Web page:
When the Italian government announced that all villages with fewer than 1000 residents would be forced to merge with nearby villages to save money, they expected compliance. Bureaucrats can assume obedience, and if not obedience, then submission.
Mayor Luca Sellari did not see compliance as necessary. Instead, he and the village declared independence from Italy, printed its own currency, announced a new coat of arms and invited a member of the deposed royal family to become the Prince of Filettino!
Many small towns were unhappy but only this group of 544 people tried something non-obvious. Yet obvious actions – like complaining or writing letters – would have been anticipated by the same bureaucracies who have adapted in such unimaginative (and damaging) ways to the financial crisis.
Reversing the obvious adaptation opens up possibilities. Even just speaking against prevailing wisdom out loud can create opportunities. Saying the opposite can free people from never seriously considering alternatives. It takes considerable imagination – and for unacceptable wisdom to be embraced. Progress so often depends on obsessive creativity.
At Levi Strauss & Co, Carl Chiara wasn’t happy about the arms race in jean manufacturing. He wasn’t willing to accept the 42 litres of water used in the finishing process to give jeans the designer tucks, creases, and wear marks.
“We went down to the laundry”, he explained. “And told them we wanted to do the most incredible finishing you’ve ever seen, but we didn’t want to use any water. They thought we were crazy because you go to a laundry to use water. But we got really stubborn. And we figured it out.”
They invented stone washes without stones. They found a way of rinsing with resin instead of with water. And as a result of all the changes made, the water used in the most efficient production processes went down by 96%.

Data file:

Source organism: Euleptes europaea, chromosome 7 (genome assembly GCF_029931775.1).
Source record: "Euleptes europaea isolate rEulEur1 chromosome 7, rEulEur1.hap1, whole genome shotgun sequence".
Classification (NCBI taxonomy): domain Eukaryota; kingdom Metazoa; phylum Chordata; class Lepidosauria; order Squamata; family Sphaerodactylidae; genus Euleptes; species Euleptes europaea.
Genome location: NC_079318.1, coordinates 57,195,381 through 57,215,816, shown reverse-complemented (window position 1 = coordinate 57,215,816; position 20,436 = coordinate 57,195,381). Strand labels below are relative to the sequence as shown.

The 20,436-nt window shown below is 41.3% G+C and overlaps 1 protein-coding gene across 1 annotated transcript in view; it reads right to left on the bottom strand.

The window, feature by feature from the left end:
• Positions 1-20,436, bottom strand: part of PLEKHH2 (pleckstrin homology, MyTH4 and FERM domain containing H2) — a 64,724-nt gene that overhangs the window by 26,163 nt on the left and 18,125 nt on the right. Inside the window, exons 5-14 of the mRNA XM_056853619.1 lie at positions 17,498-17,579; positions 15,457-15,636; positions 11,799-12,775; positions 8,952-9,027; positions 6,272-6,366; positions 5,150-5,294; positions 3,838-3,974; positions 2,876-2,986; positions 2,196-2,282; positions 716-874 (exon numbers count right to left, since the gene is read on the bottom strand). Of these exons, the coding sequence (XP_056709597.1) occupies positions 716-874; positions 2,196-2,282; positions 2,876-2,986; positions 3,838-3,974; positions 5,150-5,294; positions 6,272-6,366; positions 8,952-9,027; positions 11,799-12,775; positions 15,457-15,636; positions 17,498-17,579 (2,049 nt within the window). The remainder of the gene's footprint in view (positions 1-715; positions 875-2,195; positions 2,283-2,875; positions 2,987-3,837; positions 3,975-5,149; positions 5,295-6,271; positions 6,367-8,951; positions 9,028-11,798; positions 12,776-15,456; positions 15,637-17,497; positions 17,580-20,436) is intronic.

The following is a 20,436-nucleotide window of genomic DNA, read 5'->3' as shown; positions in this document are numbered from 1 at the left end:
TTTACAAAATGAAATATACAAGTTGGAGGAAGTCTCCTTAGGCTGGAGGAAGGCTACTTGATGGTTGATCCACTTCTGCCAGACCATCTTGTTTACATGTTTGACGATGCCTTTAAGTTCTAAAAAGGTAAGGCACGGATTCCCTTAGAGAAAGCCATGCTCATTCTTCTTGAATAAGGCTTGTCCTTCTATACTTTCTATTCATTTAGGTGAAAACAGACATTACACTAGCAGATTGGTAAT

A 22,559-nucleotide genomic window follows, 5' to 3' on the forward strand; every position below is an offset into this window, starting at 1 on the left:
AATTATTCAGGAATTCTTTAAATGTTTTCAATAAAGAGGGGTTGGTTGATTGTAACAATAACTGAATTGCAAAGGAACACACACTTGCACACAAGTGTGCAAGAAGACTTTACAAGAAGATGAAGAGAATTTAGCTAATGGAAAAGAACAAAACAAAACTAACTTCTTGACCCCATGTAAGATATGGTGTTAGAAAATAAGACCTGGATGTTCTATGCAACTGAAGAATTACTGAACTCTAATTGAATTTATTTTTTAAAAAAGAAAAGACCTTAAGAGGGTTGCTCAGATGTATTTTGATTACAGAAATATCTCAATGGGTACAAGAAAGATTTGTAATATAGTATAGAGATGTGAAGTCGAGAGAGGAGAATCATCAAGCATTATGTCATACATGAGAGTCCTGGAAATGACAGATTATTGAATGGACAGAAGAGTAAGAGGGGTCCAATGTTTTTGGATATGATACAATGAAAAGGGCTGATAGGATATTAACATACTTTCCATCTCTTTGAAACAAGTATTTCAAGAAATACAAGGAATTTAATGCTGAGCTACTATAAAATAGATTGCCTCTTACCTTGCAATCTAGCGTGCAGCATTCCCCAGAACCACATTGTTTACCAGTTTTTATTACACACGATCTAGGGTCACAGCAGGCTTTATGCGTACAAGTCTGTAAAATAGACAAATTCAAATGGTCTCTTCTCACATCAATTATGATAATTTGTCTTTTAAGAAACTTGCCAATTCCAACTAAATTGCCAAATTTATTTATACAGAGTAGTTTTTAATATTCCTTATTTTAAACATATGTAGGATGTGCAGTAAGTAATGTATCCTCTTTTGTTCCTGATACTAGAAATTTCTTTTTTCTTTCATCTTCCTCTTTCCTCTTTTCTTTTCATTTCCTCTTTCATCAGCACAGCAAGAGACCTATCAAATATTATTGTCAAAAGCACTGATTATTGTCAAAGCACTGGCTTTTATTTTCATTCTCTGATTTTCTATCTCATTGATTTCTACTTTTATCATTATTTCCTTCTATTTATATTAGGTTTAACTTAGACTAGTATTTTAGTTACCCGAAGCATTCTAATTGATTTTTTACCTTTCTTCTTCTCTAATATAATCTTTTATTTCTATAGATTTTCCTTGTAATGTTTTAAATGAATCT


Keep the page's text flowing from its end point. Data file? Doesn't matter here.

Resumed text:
The obvious adaptation would be to hide the facts their customers, or at least to not go looking for inconvenient truths. The less obvious adaptation to customer and environmental concerns is to find out how much water was used and then advertise that information. The less obvious adaptation is accepting responsibility for water wastage and doing something about it.
Many innovative solutions came from creating a problem (by rebelling against the status quo) instead of waiting for a problem to solve. Rebellion can create problems where none existed. It can resist acceptance – the enemy of transcendent adaptability. A rebellious nature fights against constraints, tilts at windmills, stands up when it should lie down, it fights when it should quit. It refuses the will of the crowd. It rejects easy conformity.
If you want better solutions, you need better problems. There is a place in adaptability heaven for those people who set their standards above what exists. Their desire to improve what is around them comes from a deep sense of self; it is innate rather than externally imposed. And as a result, cannot be stopped by external opposition or satisfaction. So, if you want to learn, listen to the other side of the argument. If you want to new wisdom, embrace unacceptable wisdom.